Co-author Magdalena Bas Vilizzio
With the start of vaccination against Covid-19, 2020 ended placing the first step towards the end of the pandemic. However, 2021 has posed new uncertainties and challenges. Starting from the “One Health” approach for humans, animals and the planet, the spread of the virus is rooted in previous inequities that result from weak health systems, labor informality or access to education, while exposing the effects of climate change. Facing multiple crises, including multilateralism, Covid-19 and globalization, what are the keys to the vaccines dispute?
The first key is human security, although the collective and national measures present mixed pictures. While deaths continue to rise, the “massive” appropriation of vaccines by certain states reflects new forms of global inequality.
The richest countries, which represent 14% of the world population, have monopolized 84% of vaccines, which could be classified as a “vaccine apartheid”, said doctor Fernando Lamata in the yearbook of the Center for Education and Research for Peace (CEIPAZ). Moreover, the COVAX mechanism, created for the purchase and distribution of vaccines to developing countries, ended up being “a beautiful idea that has fallen short,” as journalist Ann Danaiya Usher said in The Lancet.
Contrasts can also be seen from the geopolitical lens with the so-called “vaccine diplomacy”, implemented through donations from developed to developing countries, as announced at the last G7 summit. Although these measures help to build the scaffolding for emergency situations, they are specific and partial and don’t solve the underlying problem. They also worsen the asymmetric center-periphery relations.
Considering that less than 25% of the world’s population received at least one dose, the G7 decision to donate 1 billion doses is insufficient, considering the vast differences between continents and that some ten billion more are still required to achieve herd immunity on a global scale.
The second key is global governance, both at the health and trade level, because market regulation is essential in terms of intellectual property and vaccines. Within this framework, some multilateral actions have proposed promising alternatives. Among them, the recent resolution on Strengthening the preparation and response of the World Health Organization in the face of health emergencies, where the need to create international standards that protect human security is evident.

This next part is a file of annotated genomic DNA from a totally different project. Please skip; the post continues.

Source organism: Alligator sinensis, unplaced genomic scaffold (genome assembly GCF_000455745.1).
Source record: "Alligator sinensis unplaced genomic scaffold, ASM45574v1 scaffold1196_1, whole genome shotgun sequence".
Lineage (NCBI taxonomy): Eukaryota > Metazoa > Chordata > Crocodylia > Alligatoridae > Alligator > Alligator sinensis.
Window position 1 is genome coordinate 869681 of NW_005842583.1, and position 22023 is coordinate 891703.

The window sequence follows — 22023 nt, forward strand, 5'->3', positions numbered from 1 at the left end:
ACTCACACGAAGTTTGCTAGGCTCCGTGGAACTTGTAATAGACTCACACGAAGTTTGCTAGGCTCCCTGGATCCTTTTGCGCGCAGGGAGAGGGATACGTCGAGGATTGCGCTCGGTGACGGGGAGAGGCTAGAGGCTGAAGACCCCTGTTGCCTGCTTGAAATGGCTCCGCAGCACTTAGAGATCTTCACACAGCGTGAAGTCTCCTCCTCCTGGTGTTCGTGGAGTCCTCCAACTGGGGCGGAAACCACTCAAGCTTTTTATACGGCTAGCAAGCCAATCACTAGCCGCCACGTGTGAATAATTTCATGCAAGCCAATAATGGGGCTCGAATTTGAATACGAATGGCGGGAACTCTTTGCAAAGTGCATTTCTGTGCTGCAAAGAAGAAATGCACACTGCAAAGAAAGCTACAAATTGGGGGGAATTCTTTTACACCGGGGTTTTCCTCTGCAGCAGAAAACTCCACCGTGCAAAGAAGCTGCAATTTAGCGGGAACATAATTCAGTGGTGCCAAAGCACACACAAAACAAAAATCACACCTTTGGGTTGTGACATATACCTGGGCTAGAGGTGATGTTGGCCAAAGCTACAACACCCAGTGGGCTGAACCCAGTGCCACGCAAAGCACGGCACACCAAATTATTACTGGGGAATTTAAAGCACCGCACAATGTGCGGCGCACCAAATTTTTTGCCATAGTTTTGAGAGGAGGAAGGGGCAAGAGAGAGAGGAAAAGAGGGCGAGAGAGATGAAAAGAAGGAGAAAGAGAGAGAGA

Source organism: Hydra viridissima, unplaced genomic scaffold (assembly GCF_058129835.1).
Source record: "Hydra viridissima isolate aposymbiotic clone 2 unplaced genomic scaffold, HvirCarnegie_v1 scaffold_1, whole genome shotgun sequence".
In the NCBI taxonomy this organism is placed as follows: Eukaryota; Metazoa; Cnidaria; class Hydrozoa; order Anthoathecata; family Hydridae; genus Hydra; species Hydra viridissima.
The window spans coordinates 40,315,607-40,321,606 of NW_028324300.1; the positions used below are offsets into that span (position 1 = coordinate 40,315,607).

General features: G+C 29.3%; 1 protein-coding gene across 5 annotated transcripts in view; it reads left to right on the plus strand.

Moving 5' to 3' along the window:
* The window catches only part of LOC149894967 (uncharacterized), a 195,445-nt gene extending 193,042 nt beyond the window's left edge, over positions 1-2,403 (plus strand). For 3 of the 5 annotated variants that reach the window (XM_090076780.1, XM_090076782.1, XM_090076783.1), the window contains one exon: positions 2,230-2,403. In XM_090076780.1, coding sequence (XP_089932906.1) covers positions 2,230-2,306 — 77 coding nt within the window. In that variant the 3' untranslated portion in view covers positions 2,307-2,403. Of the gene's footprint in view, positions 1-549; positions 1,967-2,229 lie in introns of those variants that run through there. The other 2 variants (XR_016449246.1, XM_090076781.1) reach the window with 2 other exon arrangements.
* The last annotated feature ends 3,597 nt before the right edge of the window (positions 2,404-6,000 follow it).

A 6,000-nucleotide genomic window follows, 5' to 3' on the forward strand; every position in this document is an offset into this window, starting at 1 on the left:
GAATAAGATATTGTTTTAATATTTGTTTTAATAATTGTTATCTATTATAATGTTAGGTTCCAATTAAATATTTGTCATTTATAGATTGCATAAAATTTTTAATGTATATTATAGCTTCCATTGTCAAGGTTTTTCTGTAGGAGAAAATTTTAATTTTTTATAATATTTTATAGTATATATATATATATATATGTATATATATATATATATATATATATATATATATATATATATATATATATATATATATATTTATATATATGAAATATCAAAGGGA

In terms of international trade, the World Trade Organization (WTO) has discussed India’s and South Africa’s proposal on the temporary suspension of vaccines’ intellectual property rights and other products and technologies related to Covid-19. The proposal is supported by about a hundred low- and middle-income countries.
After an initial rejection, the United States, the European Parliament, China and other states are now willing to discuss the issue. In the last meeting at the WTO, they decided to follow this path. Is global governance efficient? Is discussing the subject enough? The answer is no to both questions. However, all changes start with a discussion.
The absence of international standards
Global governance rests on International Law as a set of norms that are responsible for building a public space where the voices of the weakest are heard, as stated by the Finnish jurist Martti Koskenniemi. Therefore, the third key to understanding this topic is found in International Law.
Why is a legal discussion on trade-related intellectual property rights necessary in the midst of a global health emergency? The key may not be international law, but its absence. There are no international standards on pandemics or syndemics—the sum of two or more epidemics—that establish limits on intellectual property in the event of a global emergency.
Therefore, the proposal for an international instrument to prepare for future pandemics is welcomed, sponsored by the World Health Organization, the President of the European Council and more than 30 Heads of State. This shows that for a global issue the answer must (and must only) be global. And although the legal journey is just beginning and that it is essential to promote multilateralism to give it a journey, the document highlights the need to strengthen International Law in the face of individual actions.
Other options to get out of the crisis
In the wake of a growing weight of transnational companies, other options to manufacture vaccines are emerging and that are based on collaboration between the public and private spheres: the so-called “third way”. These ideas, cited by the economist Mariana Mazzucato in her book “The Entrepreneurial State”, are close to what AstraZeneca is doing today.
The productive capacity of some countries in Latin America and the Caribbean—i.e. Argentina, Brazil, Mexico—could make possible alternatives due to a pressing factor such as time. Above all, taking into account the terms of the discussion in the WTO, as well as the processes of transmission of know-how and logistics that will be required a posteriori, in the event that the temporary suspension takes place.
In sum, it is necessary to address three aspects to achieve the accessibility of vaccines: the contrasts of human security protection, the absence of international standards, and the challenges of efficient global governance. Addressing these three aspects in a multilateral fashion constitutes the basis for building resilience in an increasingly inequitable and vulnerable world.
Magdalena Bas is a professor at the University of the Republic, Uruguay and a member of the National System of Researchers. She has a doctorate in International Relations from the National University of La Plata (Argentina).
Translated from Spanish to English by Ricardo Aceves
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